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acting actor actress ADELPHI THEATRE admire amusing appeared applause audience Bannister Beggar's Opera Betterton Blanchard character Charles Bannister Charles Kemble Colman comedian comedy comic Covent-garden theatre dancing daughter Dowton dramatic Drury DRURY-LANE THEATRE Dublin Duchess of Portsmouth Edwin Egerton Elliston engagement entertainment excellent eyes farce Farren father favour favourite Fawcett feel Garrick Gattie genins gentleman Glover Hamlet Haymarket Haymarket theatre heard hero heroine HISTRIONIC ANECDOTES honour humour Iago imitate Johnstone Junius Brutus Booth Kean Kemble King lady living London Lord Macbeth manager manner MEMOIR merit Miss Booth Miss Macauley nature never night opera Othello pantomime passion performance person piece played pleasing possession powers profession racter remarked Richard Richard Cumberland salary scene season Shakespeare songs speak stage success talent taste Tate Wilkinson Theatre-royal theatrical thing thought tion tone town tragedy tragic voice Wallack whilst Wrench young
Page 120 - Why this is hell, nor am I out of it : Think'st thou that I who saw the face of God, And tasted the eternal joys of Heaven, Am not tormented with ten thousand hells, In being deprived of everlasting bliss ? O Faustus!
Page 212 - I'll have a double quantity ; for I am told Foote means to take me off, as he calls it, and I am determined the fellow shall not do it with impunity.
Page 3 - I SAW thy form in youthful prime, Nor thought that pale decay Would steal before the steps of Time, And waste its bloom away, Mary...
Page 237 - Well, if I don't succeed, I have succeeded, And that's enough; succeeded in my youth, The only time when much success is needed: And my success produced what I in sooth Cared most about; it need not now be pleaded— Whate'er it was, 't was mine; I 've paid, in truth, Of late, the penalty of such success, But have not learn'd to wish it any less.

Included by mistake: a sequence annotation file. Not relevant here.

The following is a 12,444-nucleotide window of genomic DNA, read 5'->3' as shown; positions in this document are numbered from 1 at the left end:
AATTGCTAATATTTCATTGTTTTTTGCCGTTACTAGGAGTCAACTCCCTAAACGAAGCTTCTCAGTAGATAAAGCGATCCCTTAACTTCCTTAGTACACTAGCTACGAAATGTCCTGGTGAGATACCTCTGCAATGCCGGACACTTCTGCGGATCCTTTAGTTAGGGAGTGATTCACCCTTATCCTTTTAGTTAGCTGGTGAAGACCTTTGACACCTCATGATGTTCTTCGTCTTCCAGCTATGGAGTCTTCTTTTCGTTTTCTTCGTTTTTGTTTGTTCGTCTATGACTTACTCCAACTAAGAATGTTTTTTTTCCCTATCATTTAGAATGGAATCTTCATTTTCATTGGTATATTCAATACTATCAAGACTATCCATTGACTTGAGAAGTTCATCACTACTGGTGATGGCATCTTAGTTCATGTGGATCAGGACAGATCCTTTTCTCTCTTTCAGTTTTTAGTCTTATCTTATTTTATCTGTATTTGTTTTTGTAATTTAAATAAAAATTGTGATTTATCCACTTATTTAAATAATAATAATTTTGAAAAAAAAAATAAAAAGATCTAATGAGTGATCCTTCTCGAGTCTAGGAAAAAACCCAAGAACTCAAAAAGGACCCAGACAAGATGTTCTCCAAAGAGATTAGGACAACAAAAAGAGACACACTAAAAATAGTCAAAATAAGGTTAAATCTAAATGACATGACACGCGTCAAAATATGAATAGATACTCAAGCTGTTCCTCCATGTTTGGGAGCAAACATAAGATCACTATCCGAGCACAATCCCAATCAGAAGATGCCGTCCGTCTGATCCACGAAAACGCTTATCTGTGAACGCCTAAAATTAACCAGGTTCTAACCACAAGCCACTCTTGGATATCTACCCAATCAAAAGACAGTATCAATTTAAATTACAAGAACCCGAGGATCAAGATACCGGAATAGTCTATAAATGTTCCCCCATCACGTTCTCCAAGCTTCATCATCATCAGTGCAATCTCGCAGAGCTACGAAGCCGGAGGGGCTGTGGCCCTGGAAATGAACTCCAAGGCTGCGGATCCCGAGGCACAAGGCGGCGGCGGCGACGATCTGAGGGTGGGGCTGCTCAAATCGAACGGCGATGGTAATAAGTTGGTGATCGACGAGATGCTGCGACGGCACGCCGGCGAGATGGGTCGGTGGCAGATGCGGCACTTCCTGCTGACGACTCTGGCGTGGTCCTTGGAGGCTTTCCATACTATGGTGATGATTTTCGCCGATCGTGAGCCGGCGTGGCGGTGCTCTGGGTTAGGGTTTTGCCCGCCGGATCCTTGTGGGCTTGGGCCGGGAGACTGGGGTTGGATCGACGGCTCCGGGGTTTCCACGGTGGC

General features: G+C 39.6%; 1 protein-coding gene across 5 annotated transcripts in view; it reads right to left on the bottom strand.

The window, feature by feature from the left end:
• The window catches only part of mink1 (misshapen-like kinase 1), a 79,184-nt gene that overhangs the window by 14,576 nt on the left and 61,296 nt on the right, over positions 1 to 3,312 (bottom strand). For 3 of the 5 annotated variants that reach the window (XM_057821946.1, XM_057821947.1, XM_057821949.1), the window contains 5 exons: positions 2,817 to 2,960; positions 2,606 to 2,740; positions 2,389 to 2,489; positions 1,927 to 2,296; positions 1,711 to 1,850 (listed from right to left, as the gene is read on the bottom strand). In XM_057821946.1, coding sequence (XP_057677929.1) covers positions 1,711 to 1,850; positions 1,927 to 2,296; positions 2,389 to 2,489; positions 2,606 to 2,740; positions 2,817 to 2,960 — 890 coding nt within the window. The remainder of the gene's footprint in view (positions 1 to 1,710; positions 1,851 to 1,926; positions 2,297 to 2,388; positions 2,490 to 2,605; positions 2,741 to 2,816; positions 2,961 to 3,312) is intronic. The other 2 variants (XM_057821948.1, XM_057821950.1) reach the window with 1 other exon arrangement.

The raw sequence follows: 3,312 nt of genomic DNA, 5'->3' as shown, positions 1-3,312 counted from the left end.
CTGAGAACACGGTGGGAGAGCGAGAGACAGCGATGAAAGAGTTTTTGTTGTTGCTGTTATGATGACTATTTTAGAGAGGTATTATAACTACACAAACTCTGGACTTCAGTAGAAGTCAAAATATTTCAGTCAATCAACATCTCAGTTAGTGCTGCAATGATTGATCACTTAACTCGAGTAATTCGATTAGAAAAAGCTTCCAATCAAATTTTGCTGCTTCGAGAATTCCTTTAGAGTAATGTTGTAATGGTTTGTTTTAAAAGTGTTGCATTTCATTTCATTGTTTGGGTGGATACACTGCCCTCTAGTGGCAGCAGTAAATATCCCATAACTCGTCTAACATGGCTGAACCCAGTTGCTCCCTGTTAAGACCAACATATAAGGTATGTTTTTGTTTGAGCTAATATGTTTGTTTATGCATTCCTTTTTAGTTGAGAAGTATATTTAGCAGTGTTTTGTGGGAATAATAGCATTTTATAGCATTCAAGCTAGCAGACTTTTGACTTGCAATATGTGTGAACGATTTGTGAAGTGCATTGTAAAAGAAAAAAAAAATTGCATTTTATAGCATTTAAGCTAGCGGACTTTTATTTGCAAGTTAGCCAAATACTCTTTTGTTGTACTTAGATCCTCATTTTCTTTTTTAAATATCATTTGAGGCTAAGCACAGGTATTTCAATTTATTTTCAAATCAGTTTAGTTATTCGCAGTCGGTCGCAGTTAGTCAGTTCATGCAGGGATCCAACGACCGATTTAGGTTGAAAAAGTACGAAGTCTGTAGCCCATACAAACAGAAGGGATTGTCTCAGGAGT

Page 212 - Then I alone the conquest prize, When I insult a rival's eyes: If there's delight in love, 'tis when I see That heart which others bleed for, bleed for me.
Page 245 - On this he observed, that if they would give him but a hundred thousand, they might throw his body into the Tiber. The Pantomimi were quite of a different class. They were tragic actors, usually mute; they combined with the arts of gesture, music and dances of the most impressive character.
Page 210 - He cannot take off any person, unless he be strongly marked, such as George Faulkner. He is like a painter, who can draw the portrait of a man who has a wen upon his face, and who therefore is easily known. If a man hop upon one leg, Foote can hop upon one leg.
Page 264 - ... endeavoured to persuade her, that the Sultana Roxana might have supposed, in some part or other of a play, that she was really married. It was all to no purpose, that the poor creature claimed the protection of the laws of God and man, both which were violated and abused, as well as herself, by this infamous imposition : in vain did she throw herself at the king's feet to demand justice : she had only to rise up again without redress ; and happy might she think herself to receive an annuity of...